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american citizens are to be solved of 9/11 information jobs report. abc national employment report shows the private sector added 118,000 jobs last month. economists were expecting more than that. at some point through superstorm sandy and how that may have impacted the results in the northeast or the adp report is seen as an indicator for jobs report. we were given new unemployment rate that i can share with you. greg: citigroup says it is cutting 11,000 jobs. about 40% of the global workforce. this they are expected to save $1.1 billion per year, and is the first major action since the banking giant named a new ceo. the group is not saying exactly how many of these lost jobs will be here in the united states are you with that they plan to close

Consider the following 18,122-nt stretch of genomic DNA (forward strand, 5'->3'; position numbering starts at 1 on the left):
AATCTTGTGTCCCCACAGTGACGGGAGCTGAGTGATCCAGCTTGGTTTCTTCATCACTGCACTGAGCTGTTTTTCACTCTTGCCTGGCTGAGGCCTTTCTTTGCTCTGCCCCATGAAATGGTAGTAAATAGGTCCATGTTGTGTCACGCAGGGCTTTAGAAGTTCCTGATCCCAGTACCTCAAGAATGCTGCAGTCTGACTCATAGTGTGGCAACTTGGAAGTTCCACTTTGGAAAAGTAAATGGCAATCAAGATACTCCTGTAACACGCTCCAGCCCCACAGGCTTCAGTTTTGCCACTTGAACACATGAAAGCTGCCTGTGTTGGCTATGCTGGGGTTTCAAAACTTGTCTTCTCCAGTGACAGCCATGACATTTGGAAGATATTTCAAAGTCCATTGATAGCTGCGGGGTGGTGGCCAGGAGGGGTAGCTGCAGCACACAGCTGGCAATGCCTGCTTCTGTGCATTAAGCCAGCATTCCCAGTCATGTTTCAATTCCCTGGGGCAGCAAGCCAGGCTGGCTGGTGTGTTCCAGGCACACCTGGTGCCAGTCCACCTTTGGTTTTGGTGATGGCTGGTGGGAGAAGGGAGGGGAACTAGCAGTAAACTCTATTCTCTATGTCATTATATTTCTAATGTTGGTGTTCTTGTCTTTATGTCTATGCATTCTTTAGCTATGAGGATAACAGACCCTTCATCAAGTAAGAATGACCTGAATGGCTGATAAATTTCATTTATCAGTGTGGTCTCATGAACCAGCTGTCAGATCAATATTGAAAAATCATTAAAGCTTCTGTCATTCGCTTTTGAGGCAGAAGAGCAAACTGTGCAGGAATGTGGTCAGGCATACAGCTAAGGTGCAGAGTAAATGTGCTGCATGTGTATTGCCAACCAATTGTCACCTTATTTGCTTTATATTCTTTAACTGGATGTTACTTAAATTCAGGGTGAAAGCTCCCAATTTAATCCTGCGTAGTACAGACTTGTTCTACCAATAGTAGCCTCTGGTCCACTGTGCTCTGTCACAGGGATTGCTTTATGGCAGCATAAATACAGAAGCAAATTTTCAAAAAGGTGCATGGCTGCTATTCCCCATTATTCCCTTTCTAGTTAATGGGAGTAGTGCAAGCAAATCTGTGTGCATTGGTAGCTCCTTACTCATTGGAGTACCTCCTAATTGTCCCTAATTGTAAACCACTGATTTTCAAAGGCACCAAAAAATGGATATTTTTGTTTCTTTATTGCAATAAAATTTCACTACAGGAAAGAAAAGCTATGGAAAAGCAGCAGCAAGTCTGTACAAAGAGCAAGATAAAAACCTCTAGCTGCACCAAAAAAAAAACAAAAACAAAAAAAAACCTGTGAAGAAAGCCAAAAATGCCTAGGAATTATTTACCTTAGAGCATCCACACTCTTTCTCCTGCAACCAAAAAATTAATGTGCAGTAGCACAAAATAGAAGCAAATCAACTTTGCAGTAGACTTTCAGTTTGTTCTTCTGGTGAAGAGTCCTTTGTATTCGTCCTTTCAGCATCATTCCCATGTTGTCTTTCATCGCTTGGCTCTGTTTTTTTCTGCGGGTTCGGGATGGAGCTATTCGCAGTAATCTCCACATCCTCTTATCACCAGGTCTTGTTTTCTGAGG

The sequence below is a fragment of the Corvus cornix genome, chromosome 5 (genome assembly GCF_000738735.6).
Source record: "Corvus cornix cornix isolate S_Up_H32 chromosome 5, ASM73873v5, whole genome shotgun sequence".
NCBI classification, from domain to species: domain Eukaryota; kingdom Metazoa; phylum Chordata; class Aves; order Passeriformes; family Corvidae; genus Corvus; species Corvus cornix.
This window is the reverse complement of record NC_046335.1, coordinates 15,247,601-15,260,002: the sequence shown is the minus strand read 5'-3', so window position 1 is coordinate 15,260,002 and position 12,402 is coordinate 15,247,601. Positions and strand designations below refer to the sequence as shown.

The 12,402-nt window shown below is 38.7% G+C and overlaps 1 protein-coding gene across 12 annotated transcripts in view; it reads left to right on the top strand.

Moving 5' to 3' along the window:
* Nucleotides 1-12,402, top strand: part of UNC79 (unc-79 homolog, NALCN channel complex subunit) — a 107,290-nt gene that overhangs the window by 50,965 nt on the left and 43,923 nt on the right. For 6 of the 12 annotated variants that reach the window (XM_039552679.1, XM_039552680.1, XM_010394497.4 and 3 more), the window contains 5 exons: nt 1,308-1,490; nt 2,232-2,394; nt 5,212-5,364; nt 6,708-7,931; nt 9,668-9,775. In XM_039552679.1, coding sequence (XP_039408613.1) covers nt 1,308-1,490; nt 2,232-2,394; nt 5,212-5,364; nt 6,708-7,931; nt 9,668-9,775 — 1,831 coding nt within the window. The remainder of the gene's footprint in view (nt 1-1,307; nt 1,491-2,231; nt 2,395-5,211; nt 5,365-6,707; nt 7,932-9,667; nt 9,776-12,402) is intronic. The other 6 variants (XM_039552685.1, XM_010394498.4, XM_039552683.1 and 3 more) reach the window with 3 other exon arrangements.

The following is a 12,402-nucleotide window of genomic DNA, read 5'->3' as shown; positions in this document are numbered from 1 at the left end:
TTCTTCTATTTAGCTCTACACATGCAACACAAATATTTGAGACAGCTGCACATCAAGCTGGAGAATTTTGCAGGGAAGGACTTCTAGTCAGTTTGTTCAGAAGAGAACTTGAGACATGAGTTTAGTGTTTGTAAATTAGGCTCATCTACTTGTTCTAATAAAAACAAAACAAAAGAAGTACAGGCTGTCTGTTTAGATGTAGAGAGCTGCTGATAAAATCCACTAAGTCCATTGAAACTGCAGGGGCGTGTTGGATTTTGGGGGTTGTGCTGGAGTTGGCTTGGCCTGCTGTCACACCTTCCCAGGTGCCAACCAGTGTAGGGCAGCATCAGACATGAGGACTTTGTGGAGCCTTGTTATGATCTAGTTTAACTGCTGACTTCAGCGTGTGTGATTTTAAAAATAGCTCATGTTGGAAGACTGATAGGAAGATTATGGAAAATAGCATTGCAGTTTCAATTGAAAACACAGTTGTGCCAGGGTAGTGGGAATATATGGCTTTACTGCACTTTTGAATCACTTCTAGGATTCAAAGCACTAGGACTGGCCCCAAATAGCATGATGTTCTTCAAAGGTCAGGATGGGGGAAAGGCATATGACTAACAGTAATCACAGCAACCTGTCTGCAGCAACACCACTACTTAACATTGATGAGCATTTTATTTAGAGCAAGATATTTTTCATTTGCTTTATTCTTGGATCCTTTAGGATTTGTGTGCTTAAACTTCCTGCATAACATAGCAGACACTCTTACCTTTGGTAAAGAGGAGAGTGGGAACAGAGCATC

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44 branches. we do pretty big news from citigroup. republican leaders calling on obama to sit down for a face-to-face negotiation on the fiscal cliff. this is just weeks ago before the deadline. right now, as you know, there is still no deal. those sites are still hundreds of billions of dollars apart. mike emanuel has more. reporter: hello, jenna. speaker john boehner says the republicans made a good-faith effort to avert a fiscal crisis. they say essentially this is now time for the president to be getting involved to respond to the republican offering. he claims that the republican offer was balanced, and because republicans cannot just sit there and negotiate with themselves. here's more from the top republican leaders a short time ago. >> i will be here and i will be available at any moment. so, the president and get serious about solving this problem. reporter: they asked the president sit down so we can stop wasteful spending in